Friday, October 12, 2007

"The heart and stomach of a King..."

A new film on the life of Queen Elizabeth I, called Elizabeth: The Golden Age, was released today theaters today. Starring Cate Blanchett as the Virgin Queen, this "sequel" to the 1998 Elizabeth (with Cate Blanchett, Geoffrey Rush and Joseph Fiennes) focuses on the struggles of the Queen with continental political powers (namely, Spain) and with her adversarial cousin, Mary, Queen of Scots.

Although the critics were disappointing so far (namely because of the numerous and egregious historical inaccuracies of the script), it is apparently as visually breathtaking as the first movie.

Even though this new movie will probably not be as accurate and beautifully rendered as the HBO mini-series on the same topic featuring Helen Mirren in the title role, I am definitely going to see it, just because Queen Elizabeth is such a fascinating historical figure - not to mention a savvy ruler and a groundbreaking woman.


I have just finished a great book titled Elizabeth and Mary: Cousins, Rivals, Queens, by Jane Dunn. This book is a thoroughly researched and beautifully written comparative biography of Queen Elizabeth I and her cousin and contemporary, Mary, Queen of Scots. The lives of the two Queens are compared from the (politcal) circumstances of their birth, through their childhood, education and accession to the throne, up to their deadly rivalry and Mary's demise.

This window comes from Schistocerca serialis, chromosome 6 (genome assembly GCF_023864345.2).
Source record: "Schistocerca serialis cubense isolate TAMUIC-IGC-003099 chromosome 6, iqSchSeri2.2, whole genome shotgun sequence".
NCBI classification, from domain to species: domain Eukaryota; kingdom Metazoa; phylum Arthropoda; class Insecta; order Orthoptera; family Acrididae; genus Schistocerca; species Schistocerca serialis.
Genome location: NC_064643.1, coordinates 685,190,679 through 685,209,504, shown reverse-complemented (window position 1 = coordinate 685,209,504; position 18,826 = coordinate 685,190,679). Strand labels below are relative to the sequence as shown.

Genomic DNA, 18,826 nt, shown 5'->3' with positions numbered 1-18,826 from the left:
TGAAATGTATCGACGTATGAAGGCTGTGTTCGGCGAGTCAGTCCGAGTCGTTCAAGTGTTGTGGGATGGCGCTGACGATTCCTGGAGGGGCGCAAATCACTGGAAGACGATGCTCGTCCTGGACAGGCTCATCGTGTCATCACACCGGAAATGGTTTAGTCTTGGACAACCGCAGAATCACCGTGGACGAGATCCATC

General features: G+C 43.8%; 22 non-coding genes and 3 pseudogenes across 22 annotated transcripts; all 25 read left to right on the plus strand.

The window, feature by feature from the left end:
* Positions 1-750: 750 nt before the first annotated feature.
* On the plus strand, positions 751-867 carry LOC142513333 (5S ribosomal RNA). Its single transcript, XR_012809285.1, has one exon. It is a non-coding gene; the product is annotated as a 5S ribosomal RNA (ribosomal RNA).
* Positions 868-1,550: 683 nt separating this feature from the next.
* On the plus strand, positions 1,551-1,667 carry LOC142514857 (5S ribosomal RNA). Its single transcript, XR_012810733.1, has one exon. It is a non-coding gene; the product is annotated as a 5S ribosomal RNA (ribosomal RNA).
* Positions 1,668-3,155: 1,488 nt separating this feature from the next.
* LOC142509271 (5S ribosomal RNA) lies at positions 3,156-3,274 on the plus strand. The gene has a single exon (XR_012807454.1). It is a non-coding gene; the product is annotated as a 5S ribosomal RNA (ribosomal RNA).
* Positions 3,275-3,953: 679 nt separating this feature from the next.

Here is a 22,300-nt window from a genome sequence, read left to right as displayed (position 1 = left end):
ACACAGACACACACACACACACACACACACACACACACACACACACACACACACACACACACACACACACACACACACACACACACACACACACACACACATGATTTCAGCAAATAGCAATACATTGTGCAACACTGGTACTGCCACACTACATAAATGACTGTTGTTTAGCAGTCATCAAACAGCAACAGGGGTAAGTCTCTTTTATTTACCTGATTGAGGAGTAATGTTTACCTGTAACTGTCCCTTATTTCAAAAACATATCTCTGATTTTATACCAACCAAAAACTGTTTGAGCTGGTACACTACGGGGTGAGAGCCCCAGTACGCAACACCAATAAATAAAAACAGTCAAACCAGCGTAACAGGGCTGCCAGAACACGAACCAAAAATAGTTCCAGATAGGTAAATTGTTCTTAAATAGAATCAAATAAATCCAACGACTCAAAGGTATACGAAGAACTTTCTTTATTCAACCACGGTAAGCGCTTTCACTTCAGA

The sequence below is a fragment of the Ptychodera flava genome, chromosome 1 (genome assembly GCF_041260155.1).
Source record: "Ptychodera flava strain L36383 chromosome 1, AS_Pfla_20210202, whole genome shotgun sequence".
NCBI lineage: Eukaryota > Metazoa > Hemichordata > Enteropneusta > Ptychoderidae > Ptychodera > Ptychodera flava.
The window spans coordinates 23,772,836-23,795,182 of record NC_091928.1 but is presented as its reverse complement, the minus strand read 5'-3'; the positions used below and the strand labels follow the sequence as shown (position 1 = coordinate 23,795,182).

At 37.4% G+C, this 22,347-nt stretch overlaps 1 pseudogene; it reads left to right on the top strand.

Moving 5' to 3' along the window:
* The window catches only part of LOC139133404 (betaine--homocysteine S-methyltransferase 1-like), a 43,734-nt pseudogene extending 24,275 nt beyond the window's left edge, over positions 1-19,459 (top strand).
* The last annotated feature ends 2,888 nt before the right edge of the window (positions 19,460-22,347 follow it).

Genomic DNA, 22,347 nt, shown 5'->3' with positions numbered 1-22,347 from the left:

Among the main themes of this book, two strike me as being of a particular interest for the feminist reader. First, the author dissects at length Elizabeth's obstinate refusal to marry, and her desire to "keep her options open" by remaining single (which is quite an unusual feat for a 16th century woman and monarch).

Secondly, Dunn attribute the political success of Elizabeth and the political failures of Mary to gender expectations: while Mary was raised as a quiet and loveable princess at the French court, Elizabeth's childhood and education were more masculine, in the sense that she was raised primarily as an intellectual, almost asexual, person, and was taught from a very early age that political survival depends on such "manly" virtues as rationality, courage and occasional ruthlessness. Dunn also details Elizabeth's eagerness to show that a woman could be a dispassionate, just and successful monarch, and her lifelong struggle to show her court, her people, her enemies and the whole world, that, although she was physically a woman, she was, above all, a Queen.

Queen Elizabeth I, in her coronation robes

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